Japan has knocked Singapore off top spot on the list of the world’s most powerful passport, according to new research, while Australia remains sixth on the table.
The ranking by Henley & Partners, a citizenship and planning firm, takes into account how many countries can be visited without applying for a visa. Japanese citizens can travel to a record 189 out of a possible 218, most recently Uzbekistan, while Germans can visit 188 and Australians 183.
The latest research highlights the growth of visa-free travel in Asia, thanks to up to 40 visa-waiver agreements signed by governments since the beginning of the year.
“While Schengen Area countries have traditionally topped the index as a result of their open access to Europe, developed Asian nations have been able to secure equally high scores in recent years thanks to their strong international trade and diplomatic relations,” the report says.
The UAE, in 23rd, is the fastest climber, ascending 38 places since 2008 after securing more visa exemptions for its citizens in 2018 than any other country in the world.
The UK topped the 2015 rankings, alongside Germany, but ceded that spot after several countries relaxed travel restrictions to the latter. It was leapfrogged by Sweden in 2016, and then Denmark, Finland, Italy and Spain in 2017, but now sits in fourth alongside Norway, Austria, Luxembourg, Netherlands and Portugal.
Afghanistan and Iraq prop up the table. Their passport holders can only enter 30 countries without a visa, just behind Syria and Somalia, who each have just 32 accessible countries on their list.
Overall, 143 countries saw the power of their passport improve over the course of 2017, while seven countries saw visa-free access reduced.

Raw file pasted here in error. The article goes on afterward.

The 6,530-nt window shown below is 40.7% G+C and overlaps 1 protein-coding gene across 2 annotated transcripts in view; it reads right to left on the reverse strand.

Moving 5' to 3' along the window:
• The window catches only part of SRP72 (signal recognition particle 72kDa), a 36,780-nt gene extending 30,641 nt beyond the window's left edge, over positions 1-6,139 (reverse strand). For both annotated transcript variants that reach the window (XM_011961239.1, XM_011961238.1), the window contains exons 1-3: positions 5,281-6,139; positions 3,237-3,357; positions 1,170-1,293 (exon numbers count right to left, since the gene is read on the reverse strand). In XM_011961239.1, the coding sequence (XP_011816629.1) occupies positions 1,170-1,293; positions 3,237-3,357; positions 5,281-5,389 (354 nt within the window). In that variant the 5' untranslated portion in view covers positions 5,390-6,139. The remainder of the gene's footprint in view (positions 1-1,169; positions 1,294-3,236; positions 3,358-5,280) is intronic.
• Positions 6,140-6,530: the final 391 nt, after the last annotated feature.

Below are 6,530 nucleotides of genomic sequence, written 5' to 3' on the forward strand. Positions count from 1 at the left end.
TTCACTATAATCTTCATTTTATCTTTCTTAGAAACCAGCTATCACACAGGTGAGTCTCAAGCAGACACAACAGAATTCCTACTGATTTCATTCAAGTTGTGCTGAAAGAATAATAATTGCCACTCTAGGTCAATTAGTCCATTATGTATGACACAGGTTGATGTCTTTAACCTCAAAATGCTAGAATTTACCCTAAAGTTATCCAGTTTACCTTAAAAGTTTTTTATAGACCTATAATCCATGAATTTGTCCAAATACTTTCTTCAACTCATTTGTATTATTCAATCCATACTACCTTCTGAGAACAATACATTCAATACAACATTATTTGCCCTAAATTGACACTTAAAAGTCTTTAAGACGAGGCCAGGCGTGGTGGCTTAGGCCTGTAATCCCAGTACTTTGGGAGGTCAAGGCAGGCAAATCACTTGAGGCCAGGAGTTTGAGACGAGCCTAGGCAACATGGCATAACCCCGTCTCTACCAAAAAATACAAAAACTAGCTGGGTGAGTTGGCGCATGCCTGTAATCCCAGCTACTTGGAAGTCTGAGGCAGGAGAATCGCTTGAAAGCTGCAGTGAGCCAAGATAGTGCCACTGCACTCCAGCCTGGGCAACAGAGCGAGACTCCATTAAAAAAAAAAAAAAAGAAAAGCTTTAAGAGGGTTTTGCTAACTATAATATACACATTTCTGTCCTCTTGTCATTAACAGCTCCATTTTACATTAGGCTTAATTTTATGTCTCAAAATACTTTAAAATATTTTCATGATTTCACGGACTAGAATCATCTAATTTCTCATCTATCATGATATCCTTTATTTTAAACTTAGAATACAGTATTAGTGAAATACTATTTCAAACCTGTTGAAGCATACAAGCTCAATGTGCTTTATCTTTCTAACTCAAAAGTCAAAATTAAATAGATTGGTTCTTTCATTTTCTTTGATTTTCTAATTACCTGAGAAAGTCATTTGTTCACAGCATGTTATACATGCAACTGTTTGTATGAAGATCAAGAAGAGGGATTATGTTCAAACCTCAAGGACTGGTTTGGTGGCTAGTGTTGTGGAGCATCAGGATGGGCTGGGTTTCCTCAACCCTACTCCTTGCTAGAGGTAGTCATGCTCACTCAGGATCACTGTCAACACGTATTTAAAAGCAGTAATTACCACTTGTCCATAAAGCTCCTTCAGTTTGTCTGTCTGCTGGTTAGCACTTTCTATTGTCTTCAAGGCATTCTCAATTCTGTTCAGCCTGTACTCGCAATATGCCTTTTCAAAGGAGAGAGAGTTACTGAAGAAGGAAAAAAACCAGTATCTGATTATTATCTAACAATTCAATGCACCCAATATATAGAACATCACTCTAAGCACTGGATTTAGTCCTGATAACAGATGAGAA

Among the biggest climbers for the first quarter of 2018 were Georgia (111 visa-free countries, up from 99), Ukraine (128, up from 114), China (70, up from 60), and Indonesia (71, up from 63).
The Chinese are travelling in record numbers, bringing with them spending money and greatly boosting local economies, so it’s not surprising that more countries making it easier for them to visit.
“As the world economy has become increasingly globalised, the need for greater visa-free access has grown steadily,” said the report. “Across the economic spectrum, individuals want to transcend the constraints imposed on them by their country of origin and access business, financial, career, and lifestyle opportunities on a global scale.”
The impact of Brexit on the UK’s ranking remains to be seen. It seems likely that travel to and from EU countries won’t be hindered, but will trips further afield come with more red tape?
“We have witnessed several major events recently that are likely to have an impact on global mobility – including Brexit and the election of US President Donald Trump,” said Dr Christian H. Kälin, chairman of Henley & Partners. “Both can be interpreted as steps toward restricting movement and creating barriers to entry.”
Despite this, most of the top-ranking countries have seen significant increases in the number of visa-free destinations their citizen can visit in recent years. In early 2017, Singapore topped the table with a ranking of just 159 compared to 188 now. Australia’s ranking has climbed from 153 to 183.
Most notable among the countries to drop visa requirements for Australians is Indonesia, our second most-popular destination after New Zealand. Australians can now visit the country for up to 30 days without requiring a visa (which previously could be purchased on arrival).
Top most powerful passports
Germany, Singapore 188
Finland, France, Italy, South Korea, Spain, Sweden 187
Austria, Luxembourg, Netherlands, Norway, Portugal, United Kingdom, United States 186
Belgium, Canada, Denmark, Ireland, Switzerland 185
Greece, Australia 183
Czech Republic, Malta, New Zealand 182
Hungary, Slovenia, Malaysia 180
Latvia, Lithuania, Slovakia
The least powerful passports
Congo, Iran, North Korea 43
Ethiopia, Sri Lanka 42
Bangladesh, Lebanon, Libya, South Sudan 41
Eritrea, Palestinian Territory, Sudan
Somalia, Syria 32
Afghanistan, Iraq 30